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mouseboyx

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I think you're on the right track. I'd argue for keeping only the last completed game for each player. Everything can be tabulated into your player stats tables before it is deleted. This way you can dramatically eliminate the number of rows and joins you'll be doing.

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Kavawuvi: one of these days these glutes are gonna squawk all over you

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Tiddy-bits:

1 hour ago, Sunstriker7 said:

I think you're on the right track. I'd argue for keeping only the last completed game for each player. Everything can be tabulated into your player stats tables before it is deleted. This way you can dramatically eliminate the number of rows and joins you'll be doing.

Should this be done so that instead of a row for each game simplify it into a row for each player killing another player regardless of which game or possibly server it was played on?  I'm sort of learning while I go with this stuff I've done other things like this in the past but none of it was made to last. 

 

It could be that a game history shouldn't be kept at all except for the last and current games being played.  That would work I think the table with all the who killed who data could be trimmed to only last and current games, with the remaining data put into rows only based on what server they were done on, or possibly server wide.  Then there are 2 other tables that only keep track of kills and deaths on a game by game basis.  That way it would still have a game history but not a detailed game history.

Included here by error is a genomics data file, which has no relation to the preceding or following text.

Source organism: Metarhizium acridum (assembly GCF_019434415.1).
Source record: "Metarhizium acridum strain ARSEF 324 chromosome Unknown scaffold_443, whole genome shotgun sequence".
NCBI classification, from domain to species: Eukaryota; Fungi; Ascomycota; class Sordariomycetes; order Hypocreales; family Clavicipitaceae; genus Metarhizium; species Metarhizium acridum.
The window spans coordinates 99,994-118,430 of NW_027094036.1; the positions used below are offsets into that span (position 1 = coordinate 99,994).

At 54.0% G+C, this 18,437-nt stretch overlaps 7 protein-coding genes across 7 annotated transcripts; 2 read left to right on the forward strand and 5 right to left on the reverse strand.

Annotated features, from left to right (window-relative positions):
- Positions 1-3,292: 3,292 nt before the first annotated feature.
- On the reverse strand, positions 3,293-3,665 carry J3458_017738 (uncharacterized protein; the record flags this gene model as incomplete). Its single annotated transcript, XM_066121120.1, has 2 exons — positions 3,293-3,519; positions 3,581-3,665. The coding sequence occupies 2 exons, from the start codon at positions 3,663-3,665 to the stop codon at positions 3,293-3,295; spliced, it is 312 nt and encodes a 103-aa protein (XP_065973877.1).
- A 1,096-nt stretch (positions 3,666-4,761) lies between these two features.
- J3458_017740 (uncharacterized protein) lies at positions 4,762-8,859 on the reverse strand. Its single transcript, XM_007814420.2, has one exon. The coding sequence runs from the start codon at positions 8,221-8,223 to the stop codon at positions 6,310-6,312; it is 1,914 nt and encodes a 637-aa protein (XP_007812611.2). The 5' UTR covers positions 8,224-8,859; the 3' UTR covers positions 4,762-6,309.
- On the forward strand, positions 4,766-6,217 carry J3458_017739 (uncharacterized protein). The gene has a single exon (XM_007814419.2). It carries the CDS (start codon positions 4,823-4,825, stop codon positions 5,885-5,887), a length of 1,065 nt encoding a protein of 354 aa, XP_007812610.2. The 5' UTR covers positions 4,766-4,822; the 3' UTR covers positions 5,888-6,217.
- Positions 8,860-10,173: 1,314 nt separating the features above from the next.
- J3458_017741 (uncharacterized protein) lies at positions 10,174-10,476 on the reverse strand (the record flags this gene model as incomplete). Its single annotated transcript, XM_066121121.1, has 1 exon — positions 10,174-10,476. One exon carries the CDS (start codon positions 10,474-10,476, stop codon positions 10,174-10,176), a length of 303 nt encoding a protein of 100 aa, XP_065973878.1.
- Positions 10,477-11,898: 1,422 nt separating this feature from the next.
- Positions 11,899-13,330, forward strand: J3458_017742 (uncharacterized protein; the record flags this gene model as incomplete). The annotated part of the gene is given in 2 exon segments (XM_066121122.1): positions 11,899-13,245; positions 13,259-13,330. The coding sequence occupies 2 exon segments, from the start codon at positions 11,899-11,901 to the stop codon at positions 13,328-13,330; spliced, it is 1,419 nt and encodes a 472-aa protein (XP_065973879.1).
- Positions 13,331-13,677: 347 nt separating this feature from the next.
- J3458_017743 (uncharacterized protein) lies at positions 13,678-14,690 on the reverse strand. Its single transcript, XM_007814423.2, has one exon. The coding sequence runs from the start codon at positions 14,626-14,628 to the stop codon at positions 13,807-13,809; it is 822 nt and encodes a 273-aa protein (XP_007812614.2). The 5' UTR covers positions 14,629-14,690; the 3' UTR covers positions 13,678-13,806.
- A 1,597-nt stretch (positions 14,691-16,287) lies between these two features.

I was also trying to see what number of rows things would slow down, I added something like 35k dummy data rows and it still seemed fine, but I know it could get a lot bigger than that, like a years worth of games would be many many rows.

 

Do you have experience with database type work?  I would really appreciate having some help from at least one other person to get this thing more acceptable.

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I'm working on a computer science degree and I've done a class on relational database systems and I'm currently working on building a database system to keep records of and schedule construction projects at work. I'm no expert yet but I know enough to get by.

 

I've also done research on how many rows is too many and according to the fine folks at stack exchange, you really don't need to worry about it until you start getting into the billions. Even then, the consensus is that it's often better to have fewer massive tables than many smaller tables you're constantly running complex operations on.

 

16 minutes ago, mouseboyx said:

instead of a row for each game simplify it into a row for each player killing another player regardless of which game or possibly server it was played on?

 

Yes, that is what I personally would do. I don't really see the need to keep a permanent record of what happened in individual games or even servers. You can still keep the info of who killed who in another table linked to your player table. This would allow it to grow indefinitely, but instead of adding a new row for each kill, give the combination of the playerID, killerID and weaponID columns the UNIQUE constraint (which you can also use as a composite primary key for that table). The last column would simply be the running total. Your current game table can be added to this table at the end of every match.

 

Also I'm on the OC discord

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Kavawuvi: one of these days these glutes are gonna squawk all over you

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45 minutes ago, Sunstriker7 said:

I'm working on a computer science degree and I've done a class on relational database systems and I'm currently working on building a database system to keep records of and schedule construction projects at work. I'm no expert yet but I know enough to get by.

 

I've also done research on how many rows is too many and according to the fine folks at stack exchange, you really don't need to worry about it until you start getting into the billions. Even then, the consensus is that it's often better to have fewer massive tables than many smaller tables you're constantly running complex operations on.